German Bundesliga club FC Cologne has pulled out of a football academy in China, with one senior official saying "human rights are massively disrespected" in the country.
Cologne had been slated to run the school for young footballers in Shenyang, northeast China, for 1.8 million euros ($2.0 million).
Club president Werner Wolf said in a statement Wednesday "we have decided not to continue the project... due to the current sporting situation," saying a reevaluation of "resources and priorities" was behind the move.
"Other forms of possible co-operation, for example sponsoring from Chinese companies, hasn't been ruled out," he added.
But Stefan Mueller-Roemer, a former club president and now head of the fan council, told local newspaper Koelner Stadt-Anzeiger that "we don't need China in sport."
"Human rights are massively disrespected in China," Mueller-Roemer charged, saying the country has "built up a worse total surveillance state than ("1984" author) George Orwell could have conceived."
The academy was part of a 2016 deal between the German and Chinese governments and was to continue until 2021, focusing on knowledge transfer between the two countries.
"China wants to suck out our sport know-how, like they've been doing in business for 20 years, because some of our business leaders are totally naive," Mueller-Roemer said.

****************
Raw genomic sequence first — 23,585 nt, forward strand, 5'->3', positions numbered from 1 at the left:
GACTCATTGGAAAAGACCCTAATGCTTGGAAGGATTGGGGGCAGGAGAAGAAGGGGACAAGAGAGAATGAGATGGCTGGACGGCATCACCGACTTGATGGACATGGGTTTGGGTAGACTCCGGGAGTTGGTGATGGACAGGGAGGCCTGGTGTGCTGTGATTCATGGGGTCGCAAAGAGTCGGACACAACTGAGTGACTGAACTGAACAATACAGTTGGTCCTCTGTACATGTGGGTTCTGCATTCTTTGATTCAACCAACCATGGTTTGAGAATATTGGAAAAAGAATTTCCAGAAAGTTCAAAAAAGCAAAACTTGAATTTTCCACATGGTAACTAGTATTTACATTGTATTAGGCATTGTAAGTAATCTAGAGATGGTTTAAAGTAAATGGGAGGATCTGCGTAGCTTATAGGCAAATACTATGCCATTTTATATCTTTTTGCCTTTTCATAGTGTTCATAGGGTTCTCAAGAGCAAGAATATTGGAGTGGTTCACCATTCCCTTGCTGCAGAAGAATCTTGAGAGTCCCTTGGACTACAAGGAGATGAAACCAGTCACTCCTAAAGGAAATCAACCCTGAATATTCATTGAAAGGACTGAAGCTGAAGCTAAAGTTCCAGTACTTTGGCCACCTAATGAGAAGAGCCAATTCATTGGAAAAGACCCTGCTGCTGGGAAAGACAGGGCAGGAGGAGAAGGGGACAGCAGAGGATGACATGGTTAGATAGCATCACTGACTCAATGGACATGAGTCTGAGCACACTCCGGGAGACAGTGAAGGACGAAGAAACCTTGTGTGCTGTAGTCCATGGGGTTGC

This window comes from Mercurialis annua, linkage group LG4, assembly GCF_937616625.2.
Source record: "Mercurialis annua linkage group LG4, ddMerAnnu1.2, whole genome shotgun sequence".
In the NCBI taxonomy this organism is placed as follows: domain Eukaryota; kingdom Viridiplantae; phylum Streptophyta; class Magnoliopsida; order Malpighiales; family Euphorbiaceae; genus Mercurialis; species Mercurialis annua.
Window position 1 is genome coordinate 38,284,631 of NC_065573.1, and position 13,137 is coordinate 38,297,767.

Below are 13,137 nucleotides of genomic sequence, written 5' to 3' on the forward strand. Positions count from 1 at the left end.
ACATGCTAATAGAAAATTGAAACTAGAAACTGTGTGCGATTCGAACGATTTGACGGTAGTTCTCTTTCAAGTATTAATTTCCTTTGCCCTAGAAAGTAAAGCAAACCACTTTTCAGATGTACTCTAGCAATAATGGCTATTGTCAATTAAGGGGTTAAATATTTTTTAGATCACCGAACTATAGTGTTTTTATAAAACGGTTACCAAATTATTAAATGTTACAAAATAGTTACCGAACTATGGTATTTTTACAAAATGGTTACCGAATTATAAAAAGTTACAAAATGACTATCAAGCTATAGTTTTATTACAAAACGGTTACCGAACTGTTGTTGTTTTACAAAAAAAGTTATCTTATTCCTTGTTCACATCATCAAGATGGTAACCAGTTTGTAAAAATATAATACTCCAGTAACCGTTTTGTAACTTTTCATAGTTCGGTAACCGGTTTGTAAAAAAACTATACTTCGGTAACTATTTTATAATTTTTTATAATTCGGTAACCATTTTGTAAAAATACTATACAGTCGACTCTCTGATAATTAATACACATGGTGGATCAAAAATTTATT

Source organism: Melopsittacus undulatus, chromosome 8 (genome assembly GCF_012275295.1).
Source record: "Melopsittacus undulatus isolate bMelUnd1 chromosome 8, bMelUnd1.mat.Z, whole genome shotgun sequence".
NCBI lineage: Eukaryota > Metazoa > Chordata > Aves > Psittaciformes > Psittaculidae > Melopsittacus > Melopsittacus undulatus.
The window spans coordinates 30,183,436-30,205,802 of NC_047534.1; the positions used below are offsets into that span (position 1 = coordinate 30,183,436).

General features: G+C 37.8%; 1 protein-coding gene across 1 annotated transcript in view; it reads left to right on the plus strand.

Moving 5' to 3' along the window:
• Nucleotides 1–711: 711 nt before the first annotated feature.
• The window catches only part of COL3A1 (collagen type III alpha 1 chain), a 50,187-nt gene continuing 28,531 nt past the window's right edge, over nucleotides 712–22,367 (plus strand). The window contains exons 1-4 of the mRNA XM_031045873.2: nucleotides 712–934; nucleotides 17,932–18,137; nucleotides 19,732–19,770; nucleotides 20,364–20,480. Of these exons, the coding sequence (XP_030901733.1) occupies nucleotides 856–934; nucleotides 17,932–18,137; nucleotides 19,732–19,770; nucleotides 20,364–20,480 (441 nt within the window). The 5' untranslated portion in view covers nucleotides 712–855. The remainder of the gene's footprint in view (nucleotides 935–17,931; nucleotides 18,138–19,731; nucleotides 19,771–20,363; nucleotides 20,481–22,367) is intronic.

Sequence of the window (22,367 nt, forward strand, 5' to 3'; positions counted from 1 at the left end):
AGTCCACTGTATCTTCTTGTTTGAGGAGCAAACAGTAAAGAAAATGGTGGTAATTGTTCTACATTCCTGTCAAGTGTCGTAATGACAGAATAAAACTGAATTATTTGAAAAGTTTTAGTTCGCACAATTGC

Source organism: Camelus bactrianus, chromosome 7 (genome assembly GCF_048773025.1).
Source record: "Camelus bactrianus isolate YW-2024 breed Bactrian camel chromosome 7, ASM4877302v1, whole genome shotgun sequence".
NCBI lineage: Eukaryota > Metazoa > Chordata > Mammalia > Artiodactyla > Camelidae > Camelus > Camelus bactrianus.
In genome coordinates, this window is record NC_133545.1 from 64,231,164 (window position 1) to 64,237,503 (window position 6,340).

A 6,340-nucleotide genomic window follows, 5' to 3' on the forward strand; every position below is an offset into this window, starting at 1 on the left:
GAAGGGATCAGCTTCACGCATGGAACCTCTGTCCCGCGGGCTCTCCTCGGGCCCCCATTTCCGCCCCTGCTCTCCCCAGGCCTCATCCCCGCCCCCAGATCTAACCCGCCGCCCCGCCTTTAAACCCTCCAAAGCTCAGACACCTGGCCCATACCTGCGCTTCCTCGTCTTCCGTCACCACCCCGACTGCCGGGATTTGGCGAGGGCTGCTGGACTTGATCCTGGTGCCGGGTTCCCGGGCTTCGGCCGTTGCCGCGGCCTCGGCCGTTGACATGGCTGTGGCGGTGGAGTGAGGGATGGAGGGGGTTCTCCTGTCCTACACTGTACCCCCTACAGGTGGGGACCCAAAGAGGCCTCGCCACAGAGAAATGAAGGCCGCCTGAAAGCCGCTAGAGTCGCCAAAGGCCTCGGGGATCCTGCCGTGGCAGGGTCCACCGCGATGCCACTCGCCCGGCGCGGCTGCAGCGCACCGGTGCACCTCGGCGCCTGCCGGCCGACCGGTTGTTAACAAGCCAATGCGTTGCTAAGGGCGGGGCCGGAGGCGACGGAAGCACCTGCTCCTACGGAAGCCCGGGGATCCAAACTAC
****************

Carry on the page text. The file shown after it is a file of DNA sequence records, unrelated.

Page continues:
On Thursday, the Chinese government dismissed Mueller-Roemer's comments.
"The remarks made by this German person are just a bunch of nonsense," said Geng Shuang, a spokesman for China's Ministry of Foreign Affairs.
Club president Wolf said Mueller-Roemer's comments were a "private opinion" that did not reflect the stance of the side, whose home city is twinned with Chinese capital Beijing.
Cologne's decision to cancel the China venture follows a media storm around German Arsenal player Mesut Ozil, who harshly criticised China's crackdown on Uighur Muslim minorities in the western region of Xinjiang.
China has faced growing international condemnation for setting up a vast network of camps in Xinjiang, where critics say Uighurs are pressured to renounce Islam, support the ruling Communist Party, and integrate with China's majority Han culture.
Ozil, a German of Turkish descent, had tweeted in Turkish: "Korans are being burnt... Mosques are being shut down... Muslim schools are being banned... Religious scholars are being killed one by one... Brothers are forcefully being sent to camps."
Chinese state television dropped plans to broadcast Arsenal's match last Sunday, and discussion of the topic is now heavily censored in China.
Ozil has even been removed from Chinese versions of popular mobile game Pro Evolution Soccer (PES).
Cologne president Werner Wolf said a reevaluation of "resources and priorities" was behind the move